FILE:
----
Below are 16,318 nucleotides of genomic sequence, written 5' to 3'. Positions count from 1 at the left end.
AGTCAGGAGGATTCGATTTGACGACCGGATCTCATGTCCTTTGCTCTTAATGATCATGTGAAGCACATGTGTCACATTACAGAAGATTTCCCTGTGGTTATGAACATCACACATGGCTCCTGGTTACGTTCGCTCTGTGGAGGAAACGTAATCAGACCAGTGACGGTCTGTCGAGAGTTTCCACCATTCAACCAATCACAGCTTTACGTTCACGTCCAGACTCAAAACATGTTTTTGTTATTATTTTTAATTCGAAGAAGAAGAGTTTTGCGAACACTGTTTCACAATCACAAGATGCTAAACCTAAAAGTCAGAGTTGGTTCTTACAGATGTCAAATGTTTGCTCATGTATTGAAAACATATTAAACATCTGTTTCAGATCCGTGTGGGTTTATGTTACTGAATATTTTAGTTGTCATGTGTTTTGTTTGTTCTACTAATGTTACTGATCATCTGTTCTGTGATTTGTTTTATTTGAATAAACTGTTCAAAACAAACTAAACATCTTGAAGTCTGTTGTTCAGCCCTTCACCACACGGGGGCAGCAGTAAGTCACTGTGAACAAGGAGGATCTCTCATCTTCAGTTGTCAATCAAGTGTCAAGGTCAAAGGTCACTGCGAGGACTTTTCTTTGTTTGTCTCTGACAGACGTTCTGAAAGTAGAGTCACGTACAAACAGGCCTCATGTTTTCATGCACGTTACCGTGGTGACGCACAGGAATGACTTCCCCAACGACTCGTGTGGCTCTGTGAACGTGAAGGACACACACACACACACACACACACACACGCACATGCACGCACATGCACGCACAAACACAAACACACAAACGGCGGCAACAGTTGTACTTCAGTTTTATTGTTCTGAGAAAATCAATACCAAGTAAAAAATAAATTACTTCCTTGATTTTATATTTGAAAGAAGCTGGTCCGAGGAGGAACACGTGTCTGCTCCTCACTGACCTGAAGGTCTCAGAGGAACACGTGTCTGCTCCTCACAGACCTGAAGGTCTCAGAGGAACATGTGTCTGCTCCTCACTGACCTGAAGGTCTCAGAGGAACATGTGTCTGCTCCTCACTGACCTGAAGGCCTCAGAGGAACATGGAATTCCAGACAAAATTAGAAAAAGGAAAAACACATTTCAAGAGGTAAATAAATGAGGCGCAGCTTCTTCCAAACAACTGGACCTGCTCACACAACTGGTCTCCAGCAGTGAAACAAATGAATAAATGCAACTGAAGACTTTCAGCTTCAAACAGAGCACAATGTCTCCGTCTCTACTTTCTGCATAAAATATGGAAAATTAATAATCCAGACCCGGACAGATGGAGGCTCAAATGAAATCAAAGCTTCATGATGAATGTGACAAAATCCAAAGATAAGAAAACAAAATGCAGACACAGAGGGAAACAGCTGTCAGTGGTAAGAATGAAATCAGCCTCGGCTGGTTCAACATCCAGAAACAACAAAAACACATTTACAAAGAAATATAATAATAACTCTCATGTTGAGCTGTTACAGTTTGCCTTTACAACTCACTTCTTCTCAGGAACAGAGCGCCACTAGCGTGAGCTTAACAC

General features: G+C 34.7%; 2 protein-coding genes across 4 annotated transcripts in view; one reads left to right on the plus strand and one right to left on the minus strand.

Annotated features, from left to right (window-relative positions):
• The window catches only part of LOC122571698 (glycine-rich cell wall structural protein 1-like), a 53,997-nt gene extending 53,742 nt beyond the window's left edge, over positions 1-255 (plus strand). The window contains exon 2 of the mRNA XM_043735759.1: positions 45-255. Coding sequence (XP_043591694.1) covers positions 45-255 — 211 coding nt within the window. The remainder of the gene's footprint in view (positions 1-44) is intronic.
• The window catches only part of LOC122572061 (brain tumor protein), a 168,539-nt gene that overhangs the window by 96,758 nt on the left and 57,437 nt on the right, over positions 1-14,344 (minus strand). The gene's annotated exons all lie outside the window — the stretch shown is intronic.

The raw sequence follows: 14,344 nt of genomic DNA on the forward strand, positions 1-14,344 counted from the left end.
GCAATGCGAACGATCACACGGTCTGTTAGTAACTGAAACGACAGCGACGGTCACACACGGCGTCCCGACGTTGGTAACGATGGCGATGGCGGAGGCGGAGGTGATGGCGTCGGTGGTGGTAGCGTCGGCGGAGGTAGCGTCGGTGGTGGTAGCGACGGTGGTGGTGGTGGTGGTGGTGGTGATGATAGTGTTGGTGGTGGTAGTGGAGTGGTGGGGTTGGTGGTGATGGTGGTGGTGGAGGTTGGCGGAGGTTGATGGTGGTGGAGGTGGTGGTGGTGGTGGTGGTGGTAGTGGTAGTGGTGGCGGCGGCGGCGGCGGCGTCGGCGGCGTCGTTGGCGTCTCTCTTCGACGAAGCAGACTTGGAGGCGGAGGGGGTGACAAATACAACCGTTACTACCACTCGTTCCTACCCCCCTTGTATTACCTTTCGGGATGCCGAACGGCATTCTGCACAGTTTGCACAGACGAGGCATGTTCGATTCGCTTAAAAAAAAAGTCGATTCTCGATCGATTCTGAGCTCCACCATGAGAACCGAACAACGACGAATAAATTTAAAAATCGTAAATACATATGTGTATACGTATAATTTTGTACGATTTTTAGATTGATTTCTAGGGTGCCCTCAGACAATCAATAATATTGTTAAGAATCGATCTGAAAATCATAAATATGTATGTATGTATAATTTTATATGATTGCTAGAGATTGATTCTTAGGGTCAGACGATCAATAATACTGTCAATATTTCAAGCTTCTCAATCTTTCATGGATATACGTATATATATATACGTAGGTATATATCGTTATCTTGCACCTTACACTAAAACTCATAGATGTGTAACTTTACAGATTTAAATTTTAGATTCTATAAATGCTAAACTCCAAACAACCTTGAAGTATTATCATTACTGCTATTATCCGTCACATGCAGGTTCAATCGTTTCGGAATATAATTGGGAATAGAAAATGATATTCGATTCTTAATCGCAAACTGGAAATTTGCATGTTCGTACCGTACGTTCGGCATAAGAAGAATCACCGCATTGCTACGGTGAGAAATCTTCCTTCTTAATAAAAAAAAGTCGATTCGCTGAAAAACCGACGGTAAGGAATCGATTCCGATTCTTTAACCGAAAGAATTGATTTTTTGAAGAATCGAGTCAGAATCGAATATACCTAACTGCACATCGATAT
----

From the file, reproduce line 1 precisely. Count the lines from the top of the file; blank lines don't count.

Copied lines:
Below are 16,318 nucleotides of genomic sequence, written 5' to 3'. Positions count from 1 at the left end.